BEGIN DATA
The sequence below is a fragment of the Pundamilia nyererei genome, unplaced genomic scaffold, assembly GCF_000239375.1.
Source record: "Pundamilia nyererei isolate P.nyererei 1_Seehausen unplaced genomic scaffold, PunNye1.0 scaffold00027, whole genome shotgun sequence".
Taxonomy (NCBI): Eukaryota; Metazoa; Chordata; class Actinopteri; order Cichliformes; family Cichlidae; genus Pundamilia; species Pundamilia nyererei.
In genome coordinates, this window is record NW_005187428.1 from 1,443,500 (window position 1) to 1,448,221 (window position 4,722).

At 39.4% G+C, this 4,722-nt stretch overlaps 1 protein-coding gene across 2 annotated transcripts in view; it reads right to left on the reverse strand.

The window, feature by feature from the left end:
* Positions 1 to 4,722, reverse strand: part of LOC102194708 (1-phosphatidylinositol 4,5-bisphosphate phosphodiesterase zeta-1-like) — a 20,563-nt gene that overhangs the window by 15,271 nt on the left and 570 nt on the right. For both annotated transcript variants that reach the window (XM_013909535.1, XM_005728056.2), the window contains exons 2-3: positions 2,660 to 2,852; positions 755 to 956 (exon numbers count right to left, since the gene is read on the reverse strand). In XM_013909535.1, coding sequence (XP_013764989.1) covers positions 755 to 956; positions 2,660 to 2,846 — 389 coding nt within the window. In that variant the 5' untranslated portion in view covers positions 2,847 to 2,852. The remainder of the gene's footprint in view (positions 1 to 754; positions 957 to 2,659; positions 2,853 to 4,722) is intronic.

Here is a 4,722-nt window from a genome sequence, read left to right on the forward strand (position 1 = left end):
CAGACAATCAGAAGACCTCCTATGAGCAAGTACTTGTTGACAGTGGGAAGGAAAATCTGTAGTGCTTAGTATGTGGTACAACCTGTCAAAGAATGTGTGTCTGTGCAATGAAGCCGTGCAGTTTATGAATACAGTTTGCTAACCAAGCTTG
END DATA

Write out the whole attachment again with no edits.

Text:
The sequence below is a fragment of the Pundamilia nyererei genome, unplaced genomic scaffold, assembly GCF_000239375.1.
Source record: "Pundamilia nyererei isolate P.nyererei 1_Seehausen unplaced genomic scaffold, PunNye1.0 scaffold00027, whole genome shotgun sequence".
Taxonomy (NCBI): Eukaryota; Metazoa; Chordata; class Actinopteri; order Cichliformes; family Cichlidae; genus Pundamilia; species Pundamilia nyererei.
In genome coordinates, this window is record NW_005187428.1 from 1,443,500 (window position 1) to 1,448,221 (window position 4,722).

At 39.4% G+C, this 4,722-nt stretch overlaps 1 protein-coding gene across 2 annotated transcripts in view; it reads right to left on the reverse strand.

The window, feature by feature from the left end:
* Positions 1 to 4,722, reverse strand: part of LOC102194708 (1-phosphatidylinositol 4,5-bisphosphate phosphodiesterase zeta-1-like) — a 20,563-nt gene that overhangs the window by 15,271 nt on the left and 570 nt on the right. For both annotated transcript variants that reach the window (XM_013909535.1, XM_005728056.2), the window contains exons 2-3: positions 2,660 to 2,852; positions 755 to 956 (exon numbers count right to left, since the gene is read on the reverse strand). In XM_013909535.1, coding sequence (XP_013764989.1) covers positions 755 to 956; positions 2,660 to 2,846 — 389 coding nt within the window. In that variant the 5' untranslated portion in view covers positions 2,847 to 2,852. The remainder of the gene's footprint in view (positions 1 to 754; positions 957 to 2,659; positions 2,853 to 4,722) is intronic.

Here is a 4,722-nt window from a genome sequence, read left to right on the forward strand (position 1 = left end):
CAGACAATCAGAAGACCTCCTATGAGCAAGTACTTGTTGACAGTGGGAAGGAAAATCTGTAGTGCTTAGTATGTGGTACAACCTGTCAAAGAATGTGTGTCTGTGCAATGAAGCCGTGCAGTTTATGAATACAGTTTGCTAACCAAGCTTG